…over $39M for supervisory services
By Zena Henry
Minister of Agriculture, Leslie Ramsammy, had cause yesterday to urge several contractors who will be taking on $697.3M in drainage and irrigation contracts to complete their work within a timely manner and cost framework. The Minister noted that on too many occasions, when work sites are visited, no work is ongoing.
Minister Ramsammy spoke extensively of criticisms about previous work undertaken and urged the contractors to not cause any tension between themselves and the Ministry.
Of those who signed off on the hefty work contracts, were five construction firms and three supervisory/consultancy firms.
The Minister reiterated his appeal to the workers for all jobs to be completed within the time frame and cost. The longest time period of the projects is 10 months.
“I will be visiting sites regularly, along with the National Drainage and Irrigation Authority (NDIA) team, and hope to see work going on all the time. Too many of the sites I go to have no work going on sometimes.” The Minister even mentioned that on one site where he visited unannounced, he was told by a ground worker that he should have called before coming. Ramsammy charged however that, “it is my work; I am hiring you to do my work. I do not need permission to come on site.” “If I was not a nice person, there would have been problems,” he told the contractors.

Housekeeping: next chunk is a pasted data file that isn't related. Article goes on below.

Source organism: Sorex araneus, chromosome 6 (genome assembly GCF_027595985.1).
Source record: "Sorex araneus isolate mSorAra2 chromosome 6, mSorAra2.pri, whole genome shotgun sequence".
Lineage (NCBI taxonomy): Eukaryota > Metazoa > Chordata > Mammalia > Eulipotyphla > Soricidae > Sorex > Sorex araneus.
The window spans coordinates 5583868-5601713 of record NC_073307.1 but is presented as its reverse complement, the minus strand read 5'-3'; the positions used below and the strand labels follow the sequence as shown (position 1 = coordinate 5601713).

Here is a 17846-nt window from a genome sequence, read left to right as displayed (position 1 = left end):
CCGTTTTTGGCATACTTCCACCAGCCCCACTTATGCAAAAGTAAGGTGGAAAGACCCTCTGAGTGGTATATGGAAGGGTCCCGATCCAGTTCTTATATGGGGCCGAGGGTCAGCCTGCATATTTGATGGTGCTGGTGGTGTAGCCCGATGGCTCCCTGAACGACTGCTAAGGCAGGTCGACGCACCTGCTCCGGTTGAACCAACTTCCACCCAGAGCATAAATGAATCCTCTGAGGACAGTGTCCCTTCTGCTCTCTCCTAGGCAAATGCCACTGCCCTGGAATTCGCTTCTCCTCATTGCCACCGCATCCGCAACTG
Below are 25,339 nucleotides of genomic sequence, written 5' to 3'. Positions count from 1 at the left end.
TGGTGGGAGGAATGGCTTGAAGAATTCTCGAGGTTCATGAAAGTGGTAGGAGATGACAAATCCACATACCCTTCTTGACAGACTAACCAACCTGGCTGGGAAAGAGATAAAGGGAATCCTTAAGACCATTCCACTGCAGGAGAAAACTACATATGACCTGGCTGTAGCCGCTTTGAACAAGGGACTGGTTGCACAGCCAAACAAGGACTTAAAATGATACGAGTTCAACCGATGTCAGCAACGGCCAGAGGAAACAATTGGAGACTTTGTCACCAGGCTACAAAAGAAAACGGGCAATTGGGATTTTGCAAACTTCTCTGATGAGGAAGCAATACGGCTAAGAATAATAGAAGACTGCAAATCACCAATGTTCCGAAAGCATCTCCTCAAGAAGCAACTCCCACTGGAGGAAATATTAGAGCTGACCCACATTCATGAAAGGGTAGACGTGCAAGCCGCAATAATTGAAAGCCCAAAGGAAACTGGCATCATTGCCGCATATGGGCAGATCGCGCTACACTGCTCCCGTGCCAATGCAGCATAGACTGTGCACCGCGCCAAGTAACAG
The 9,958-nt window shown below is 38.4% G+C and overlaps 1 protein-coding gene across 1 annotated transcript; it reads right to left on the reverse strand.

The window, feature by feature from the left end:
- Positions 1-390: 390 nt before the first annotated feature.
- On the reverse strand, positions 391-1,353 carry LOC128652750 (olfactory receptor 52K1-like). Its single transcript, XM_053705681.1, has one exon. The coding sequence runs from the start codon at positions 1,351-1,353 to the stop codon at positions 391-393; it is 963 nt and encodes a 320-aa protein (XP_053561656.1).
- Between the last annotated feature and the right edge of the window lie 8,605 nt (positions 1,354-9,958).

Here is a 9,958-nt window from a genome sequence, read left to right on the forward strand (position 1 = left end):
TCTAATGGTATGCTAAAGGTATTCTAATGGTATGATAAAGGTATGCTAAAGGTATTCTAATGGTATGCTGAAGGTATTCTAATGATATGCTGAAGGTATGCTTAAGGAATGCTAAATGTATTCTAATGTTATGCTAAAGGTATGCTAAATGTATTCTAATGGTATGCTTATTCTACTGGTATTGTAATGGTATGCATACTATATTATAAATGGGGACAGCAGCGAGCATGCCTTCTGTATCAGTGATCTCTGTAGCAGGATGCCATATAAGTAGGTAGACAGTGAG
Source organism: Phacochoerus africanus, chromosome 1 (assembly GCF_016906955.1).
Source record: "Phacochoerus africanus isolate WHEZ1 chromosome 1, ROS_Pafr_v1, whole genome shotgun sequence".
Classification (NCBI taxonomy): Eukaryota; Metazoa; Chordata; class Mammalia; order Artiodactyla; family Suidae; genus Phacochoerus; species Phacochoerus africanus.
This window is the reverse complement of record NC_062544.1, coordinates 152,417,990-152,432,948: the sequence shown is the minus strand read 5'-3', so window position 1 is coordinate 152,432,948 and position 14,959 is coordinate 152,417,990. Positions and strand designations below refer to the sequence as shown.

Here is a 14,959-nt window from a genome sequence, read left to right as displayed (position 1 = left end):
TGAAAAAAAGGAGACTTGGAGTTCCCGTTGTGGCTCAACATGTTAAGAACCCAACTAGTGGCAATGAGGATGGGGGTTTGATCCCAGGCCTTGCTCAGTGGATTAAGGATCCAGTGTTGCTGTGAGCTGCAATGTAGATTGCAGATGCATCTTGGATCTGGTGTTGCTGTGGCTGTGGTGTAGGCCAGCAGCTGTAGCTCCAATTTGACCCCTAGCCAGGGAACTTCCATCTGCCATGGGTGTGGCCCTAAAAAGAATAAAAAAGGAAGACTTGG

They were therefore urged to maintain the “good track record” the agency has had for the last two years. He told the contractors that his hopes are that there will be ‘no tension between NDIA and the contractors.”
The $697.3M worth of projects will however service Regions two, three, and six.
The work is part of a five-year programme which commenced in 2011 and is expected to be completed in 2015. The total number of pumps involved in the programme is 39 – to be installed in various locations across the country.
The most recent projects under the programme were done in regions four, five and ten, the Minister noted.
The signing yesterday involved the construction of two sluices at Bagotville, and La Grange, West Bank Demerara respectively.
Two drainage pump stations will be built at Joppa No. 43 Berbice and Lima, Essequibo Coast, while there was also a contract for the provision of steel sheet piles to the NDIA for the construction of the pump station at Joppa No. 43, Eversham, Gangaram and Lima. Over $39M will be expended on supervisory services. The contractors; SRKN’gineering, Engineering and Agricultural Consultants Inc. and CEMCO will provide supervisory and consultancy services for the work at the various locations.
Ramsammy noted that despite the signing of these contracts in public, questions continue to arise on cost and the alleged secrecy in which the awarding of contracts are done, again, despite the identity of the contractors being known. It is for the purpose of transparency and the provision of information, he stated, that these contracts are being made public.
The overall programme is medium and long term and will ensure that the locations have enough pumping capacity for irrigation and drainage. Some locations will see the replacement of old pumps and the installation of new ones.
Some new sites will receive new pumps, while pumps will be installed at existing sites that need back up to increase capacity.
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